Here’s a list of Georgia stories expected to move for the weekend of Sept. 21-22.
ATLANTA — Inside a small room similar to a doctor’s office, Marlaina Dreher broke into applause after her 5-year-old son, Brandon, grabbed a red plastic spoon filled with puréed lasagna and fed himself. “Good job taking a bite, buddy,” she said, joining in as her son banged his hands on a nearby table. “Good job putting down your spoon.” Brandon has autism and has come a long way in the seven weeks that he’s spent in the pediatric feeding disorder program at the Marcus Autism Center, one of the nation’s leading research and treatment facilities. He’s no longer refusing to eat everything but crackers and McDonald’s french fries, and meal time is no longer the constant battle of screaming, kicking and throwing that his mom described. “I couldn’t have imagined being here seven weeks ago,” Marlaina Dreher said. “My husband Sean and I have said, ‘What if we had come here two years ago? Where would we be now?'” By Christina A. Cassidy.
ATLANTA — Gov. Nathan Deal’s administration announced this week it will now award funding for water projects partly on the basis of whether Georgia’s state government gets a guaranteed slice of the water the new reservoirs or wells produce. Getting new sources of water could potentially strengthen Deal’s hand at the bargaining table as Georgia tries to resolve long-running disputes with neighboring Alabama and Florida. Florida’s governor recently threatened to file lawsuit over the regional water impasse. By Ray Henry.
ATLANTA — Red Hot Chili Peppers, Kendrick Lamar, Imagine Dragons, Weezer and more take the stage at the third annual Music Midtown Festival. Fourteen performances will be held on the second day of festival at Piedmont Park in downtown Atlanta. More than 90,000 attended the festival last year. By Jonathan Landrum Jr., photos.
SAVANNAH, Ga. — Jekyll Island’s governing board has a proposal to end bickering over how much of the coastal state park is open to future development by repealing a state law that limits construction to 35 percent of its land area and inserting a fixed acreage instead. The plan to permanently limit new development on unspoiled land to just 66 acres would require approval by the state Legislature next year. Conservationists say they see merit in the idea, but they’re concerned about another proposed change. The Jekyll Island Authority this fall also wants to tweak the way it measures the overall size of the island in a way that would add a whopping 31 percent to its total land area. That revision could drastically expand the amount of land open to construction of new hotels, shopping centers and other amenities if the Legislature refuses next year to revise the law that’s guided development on Jekyll Island for 42 years. By Russ Bynum. UPCOMING: 800 words.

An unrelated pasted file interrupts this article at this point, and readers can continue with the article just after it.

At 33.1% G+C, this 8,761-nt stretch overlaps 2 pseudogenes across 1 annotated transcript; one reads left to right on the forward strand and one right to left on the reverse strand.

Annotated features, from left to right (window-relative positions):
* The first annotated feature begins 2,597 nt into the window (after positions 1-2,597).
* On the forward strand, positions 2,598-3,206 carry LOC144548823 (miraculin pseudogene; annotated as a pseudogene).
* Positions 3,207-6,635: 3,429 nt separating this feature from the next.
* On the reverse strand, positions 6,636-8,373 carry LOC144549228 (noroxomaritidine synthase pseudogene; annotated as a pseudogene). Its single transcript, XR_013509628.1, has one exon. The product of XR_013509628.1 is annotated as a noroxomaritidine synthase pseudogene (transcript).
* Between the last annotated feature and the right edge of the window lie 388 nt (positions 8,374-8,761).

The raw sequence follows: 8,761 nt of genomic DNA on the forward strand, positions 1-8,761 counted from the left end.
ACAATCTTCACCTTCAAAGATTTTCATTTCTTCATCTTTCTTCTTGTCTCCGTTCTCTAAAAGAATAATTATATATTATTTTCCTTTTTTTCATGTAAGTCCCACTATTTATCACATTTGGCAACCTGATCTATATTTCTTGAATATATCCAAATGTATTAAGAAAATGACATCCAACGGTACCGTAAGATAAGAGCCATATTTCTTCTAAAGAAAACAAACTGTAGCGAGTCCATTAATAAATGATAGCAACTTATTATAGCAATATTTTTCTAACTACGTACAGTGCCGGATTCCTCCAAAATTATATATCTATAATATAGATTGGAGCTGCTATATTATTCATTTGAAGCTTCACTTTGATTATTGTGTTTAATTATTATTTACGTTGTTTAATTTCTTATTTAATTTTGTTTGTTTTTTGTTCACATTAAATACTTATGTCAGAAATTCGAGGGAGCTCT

GEORGIA CHILDHOOD OBESITY
ATLANTA — Cream soda and salt and vinegar chips were once a favorite part of 15-year-old Zarea Adam’s diet. “Those chips were my best friend, you know. I will fight someone over those chips!” Adams said. “And cheesecake! For my birthday, I would get my own cheesecake with all the different flavors. Growing up, Adam always had junk food at her fingertips. But by 12-years-old, her weight reached 170 pounds, classifying her as obese. “When you’re at that age and you are surrounded by sugars and sweets, I didn’t think anything of it,” Adams said. “Little did I know that was killing me the most.” By Jaime Henry-White, photo, video.
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HOPE SCHOLARSHIP-STUDENT BORROWING
ATHENS, Ga. — Christina Serra is like a lot of University of Georgia students. The HOPE Scholarship has paid for a huge part of her college expenses, but she still has to work to pay for her college education. But Serra, now a UGA graduate student, is also different. A year away from graduating with Masters of Public Administration degree, Serra has managed to avoid borrowing money, unlike most UGA students. “I don’t have student loans, which is a blessing,” she said.
By Lee Shearer, The Athens Banner-Herald. AP Photos Pursuing.
ATLANTA, Ga. — What is more deserving of donations: honey bees equipped with tiny transmitters or a lumbering Robosaurus? Folks from around the world can now vote with their dollars about research at Georgia Tech, as one of the state’s top institutions recently launched a website tapping into that most basic of Internet Age fundraising: crowd funding. Nascent projects about everything from walking robots to buzzing bees are up for bid in the effort’s initial stage. University officials hope what comes next will set a national example about how to pay for promising areas of study even without lucrative government or corporate-funded grants.
By Kristina Torres, The Atlanta Journal-Constitution. AP Photos Pursuing.